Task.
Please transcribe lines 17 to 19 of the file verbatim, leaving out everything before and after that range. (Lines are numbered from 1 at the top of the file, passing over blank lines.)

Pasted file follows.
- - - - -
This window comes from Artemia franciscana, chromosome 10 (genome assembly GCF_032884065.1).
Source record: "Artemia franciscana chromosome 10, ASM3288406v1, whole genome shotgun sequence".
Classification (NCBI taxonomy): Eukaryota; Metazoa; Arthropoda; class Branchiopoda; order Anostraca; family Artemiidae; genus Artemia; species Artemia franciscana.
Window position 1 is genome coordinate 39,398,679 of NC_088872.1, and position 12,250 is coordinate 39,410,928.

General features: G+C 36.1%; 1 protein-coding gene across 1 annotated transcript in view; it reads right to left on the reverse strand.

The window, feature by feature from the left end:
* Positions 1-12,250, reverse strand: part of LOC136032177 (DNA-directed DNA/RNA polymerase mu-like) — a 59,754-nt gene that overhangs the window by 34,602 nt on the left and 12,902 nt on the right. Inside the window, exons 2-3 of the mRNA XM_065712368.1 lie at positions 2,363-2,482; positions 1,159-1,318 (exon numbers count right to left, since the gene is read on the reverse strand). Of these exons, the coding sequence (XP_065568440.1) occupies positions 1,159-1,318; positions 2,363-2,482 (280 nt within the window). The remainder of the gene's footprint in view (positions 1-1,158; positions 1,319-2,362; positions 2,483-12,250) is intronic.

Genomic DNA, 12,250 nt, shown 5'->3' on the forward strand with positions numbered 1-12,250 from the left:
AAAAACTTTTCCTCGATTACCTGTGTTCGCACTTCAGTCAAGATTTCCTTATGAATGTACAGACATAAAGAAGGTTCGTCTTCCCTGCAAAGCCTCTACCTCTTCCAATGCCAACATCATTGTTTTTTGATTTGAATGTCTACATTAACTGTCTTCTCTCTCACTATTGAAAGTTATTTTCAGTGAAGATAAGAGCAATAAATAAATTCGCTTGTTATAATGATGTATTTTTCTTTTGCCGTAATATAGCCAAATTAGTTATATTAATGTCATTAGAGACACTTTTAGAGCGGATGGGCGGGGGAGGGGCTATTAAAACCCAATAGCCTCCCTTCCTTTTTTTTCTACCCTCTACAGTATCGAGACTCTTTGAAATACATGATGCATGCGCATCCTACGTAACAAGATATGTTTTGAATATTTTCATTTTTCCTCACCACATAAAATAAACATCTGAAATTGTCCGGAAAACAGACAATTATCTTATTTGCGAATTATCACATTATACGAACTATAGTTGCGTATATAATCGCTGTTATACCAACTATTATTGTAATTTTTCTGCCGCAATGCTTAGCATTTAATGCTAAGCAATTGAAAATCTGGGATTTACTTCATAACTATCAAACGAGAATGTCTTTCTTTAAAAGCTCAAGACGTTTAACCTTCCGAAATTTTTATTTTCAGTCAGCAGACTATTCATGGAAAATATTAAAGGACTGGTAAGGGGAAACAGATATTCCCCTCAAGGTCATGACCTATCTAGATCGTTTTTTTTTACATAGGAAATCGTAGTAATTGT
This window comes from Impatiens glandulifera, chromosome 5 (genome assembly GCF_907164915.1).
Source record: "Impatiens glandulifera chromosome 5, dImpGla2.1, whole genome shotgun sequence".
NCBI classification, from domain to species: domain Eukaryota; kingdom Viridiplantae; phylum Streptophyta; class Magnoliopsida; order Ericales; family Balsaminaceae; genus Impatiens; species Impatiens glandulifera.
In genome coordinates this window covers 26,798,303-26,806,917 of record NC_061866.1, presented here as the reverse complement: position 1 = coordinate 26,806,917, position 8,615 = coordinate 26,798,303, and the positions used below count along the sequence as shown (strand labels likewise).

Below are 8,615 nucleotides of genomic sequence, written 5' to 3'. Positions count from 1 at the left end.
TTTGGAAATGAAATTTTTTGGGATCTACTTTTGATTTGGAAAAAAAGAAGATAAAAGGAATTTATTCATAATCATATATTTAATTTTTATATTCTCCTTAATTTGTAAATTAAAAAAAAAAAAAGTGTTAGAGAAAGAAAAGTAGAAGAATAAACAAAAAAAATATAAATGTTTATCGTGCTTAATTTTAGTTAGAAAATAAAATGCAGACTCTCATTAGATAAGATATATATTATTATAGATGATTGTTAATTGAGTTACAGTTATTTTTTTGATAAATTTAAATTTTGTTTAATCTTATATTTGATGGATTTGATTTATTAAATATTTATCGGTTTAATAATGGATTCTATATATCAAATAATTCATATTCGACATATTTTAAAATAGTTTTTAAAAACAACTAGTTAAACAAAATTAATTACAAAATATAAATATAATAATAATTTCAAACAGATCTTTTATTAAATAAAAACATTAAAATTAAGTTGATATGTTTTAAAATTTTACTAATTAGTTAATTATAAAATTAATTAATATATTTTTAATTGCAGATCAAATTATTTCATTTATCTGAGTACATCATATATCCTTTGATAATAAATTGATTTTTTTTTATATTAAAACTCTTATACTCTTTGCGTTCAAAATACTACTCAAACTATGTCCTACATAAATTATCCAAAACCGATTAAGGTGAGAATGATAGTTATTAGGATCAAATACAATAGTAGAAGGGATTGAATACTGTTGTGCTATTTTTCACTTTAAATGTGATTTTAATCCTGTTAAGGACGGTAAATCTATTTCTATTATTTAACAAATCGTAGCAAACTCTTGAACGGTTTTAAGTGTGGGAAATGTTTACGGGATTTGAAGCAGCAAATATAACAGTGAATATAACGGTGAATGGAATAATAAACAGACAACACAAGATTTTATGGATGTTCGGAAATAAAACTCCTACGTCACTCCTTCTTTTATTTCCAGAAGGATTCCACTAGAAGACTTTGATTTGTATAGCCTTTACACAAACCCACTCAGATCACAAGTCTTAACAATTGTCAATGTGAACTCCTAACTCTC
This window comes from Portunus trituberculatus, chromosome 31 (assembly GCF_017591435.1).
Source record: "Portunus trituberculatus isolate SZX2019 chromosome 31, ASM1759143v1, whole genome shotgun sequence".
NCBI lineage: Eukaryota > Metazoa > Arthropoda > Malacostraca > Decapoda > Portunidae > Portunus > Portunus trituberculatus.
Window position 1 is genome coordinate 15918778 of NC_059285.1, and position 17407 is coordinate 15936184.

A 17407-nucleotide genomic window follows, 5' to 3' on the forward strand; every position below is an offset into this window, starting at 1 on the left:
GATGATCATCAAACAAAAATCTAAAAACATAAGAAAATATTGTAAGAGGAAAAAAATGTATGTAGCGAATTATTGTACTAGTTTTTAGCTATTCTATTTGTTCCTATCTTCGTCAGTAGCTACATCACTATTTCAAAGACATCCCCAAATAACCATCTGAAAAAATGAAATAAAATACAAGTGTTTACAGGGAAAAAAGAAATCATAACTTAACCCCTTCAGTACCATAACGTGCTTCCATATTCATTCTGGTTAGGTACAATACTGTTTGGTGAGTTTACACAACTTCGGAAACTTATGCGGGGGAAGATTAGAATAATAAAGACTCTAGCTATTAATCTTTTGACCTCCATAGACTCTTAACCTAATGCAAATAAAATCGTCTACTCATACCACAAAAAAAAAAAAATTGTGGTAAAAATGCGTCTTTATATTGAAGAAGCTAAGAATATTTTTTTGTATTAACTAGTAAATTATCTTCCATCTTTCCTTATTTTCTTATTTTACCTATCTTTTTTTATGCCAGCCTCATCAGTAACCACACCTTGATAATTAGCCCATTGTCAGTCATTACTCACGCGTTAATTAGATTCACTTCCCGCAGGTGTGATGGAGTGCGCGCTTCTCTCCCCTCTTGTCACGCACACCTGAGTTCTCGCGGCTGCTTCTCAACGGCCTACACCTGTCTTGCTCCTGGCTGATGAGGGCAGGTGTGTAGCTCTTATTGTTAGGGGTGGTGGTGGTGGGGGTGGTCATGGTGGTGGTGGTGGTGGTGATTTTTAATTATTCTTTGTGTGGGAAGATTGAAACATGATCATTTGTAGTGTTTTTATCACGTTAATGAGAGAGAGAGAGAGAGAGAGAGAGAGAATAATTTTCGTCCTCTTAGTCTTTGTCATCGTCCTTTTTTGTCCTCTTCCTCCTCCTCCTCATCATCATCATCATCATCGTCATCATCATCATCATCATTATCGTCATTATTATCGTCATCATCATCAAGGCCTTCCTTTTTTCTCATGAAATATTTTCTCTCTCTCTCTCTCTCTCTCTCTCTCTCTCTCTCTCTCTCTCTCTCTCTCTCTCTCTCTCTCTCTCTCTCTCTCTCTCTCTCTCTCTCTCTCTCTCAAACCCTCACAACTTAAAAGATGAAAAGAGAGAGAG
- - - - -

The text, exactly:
Source record: "Portunus trituberculatus isolate SZX2019 chromosome 31, ASM1759143v1, whole genome shotgun sequence".
NCBI lineage: Eukaryota > Metazoa > Arthropoda > Malacostraca > Decapoda > Portunidae > Portunus > Portunus trituberculatus.
Window position 1 is genome coordinate 15918778 of NC_059285.1, and position 17407 is coordinate 15936184.